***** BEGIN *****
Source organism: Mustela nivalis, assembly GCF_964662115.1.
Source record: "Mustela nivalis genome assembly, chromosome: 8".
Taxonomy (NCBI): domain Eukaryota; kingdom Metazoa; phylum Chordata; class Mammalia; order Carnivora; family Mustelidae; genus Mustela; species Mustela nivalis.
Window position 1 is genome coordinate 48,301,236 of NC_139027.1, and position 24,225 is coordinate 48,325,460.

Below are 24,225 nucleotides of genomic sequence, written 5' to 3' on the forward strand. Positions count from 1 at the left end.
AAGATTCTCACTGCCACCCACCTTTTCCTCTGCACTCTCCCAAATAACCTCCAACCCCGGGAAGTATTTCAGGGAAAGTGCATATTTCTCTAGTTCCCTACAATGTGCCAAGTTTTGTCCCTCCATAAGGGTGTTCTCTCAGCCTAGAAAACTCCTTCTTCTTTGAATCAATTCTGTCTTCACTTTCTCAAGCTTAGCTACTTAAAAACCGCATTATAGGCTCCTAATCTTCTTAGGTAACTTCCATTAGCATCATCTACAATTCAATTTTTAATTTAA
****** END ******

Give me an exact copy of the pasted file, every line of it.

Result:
Source organism: Mustela nivalis, assembly GCF_964662115.1.
Source record: "Mustela nivalis genome assembly, chromosome: 8".
Taxonomy (NCBI): domain Eukaryota; kingdom Metazoa; phylum Chordata; class Mammalia; order Carnivora; family Mustelidae; genus Mustela; species Mustela nivalis.
Window position 1 is genome coordinate 48,301,236 of NC_139027.1, and position 24,225 is coordinate 48,325,460.

Below are 24,225 nucleotides of genomic sequence, written 5' to 3' on the forward strand. Positions count from 1 at the left end.
AAGATTCTCACTGCCACCCACCTTTTCCTCTGCACTCTCCCAAATAACCTCCAACCCCGGGAAGTATTTCAGGGAAAGTGCATATTTCTCTAGTTCCCTACAATGTGCCAAGTTTTGTCCCTCCATAAGGGTGTTCTCTCAGCCTAGAAAACTCCTTCTTCTTTGAATCAATTCTGTCTTCACTTTCTCAAGCTTAGCTACTTAAAAACCGCATTATAGGCTCCTAATCTTCTTAGGTAACTTCCATTAGCATCATCTACAATTCAATTTTTAATTTAA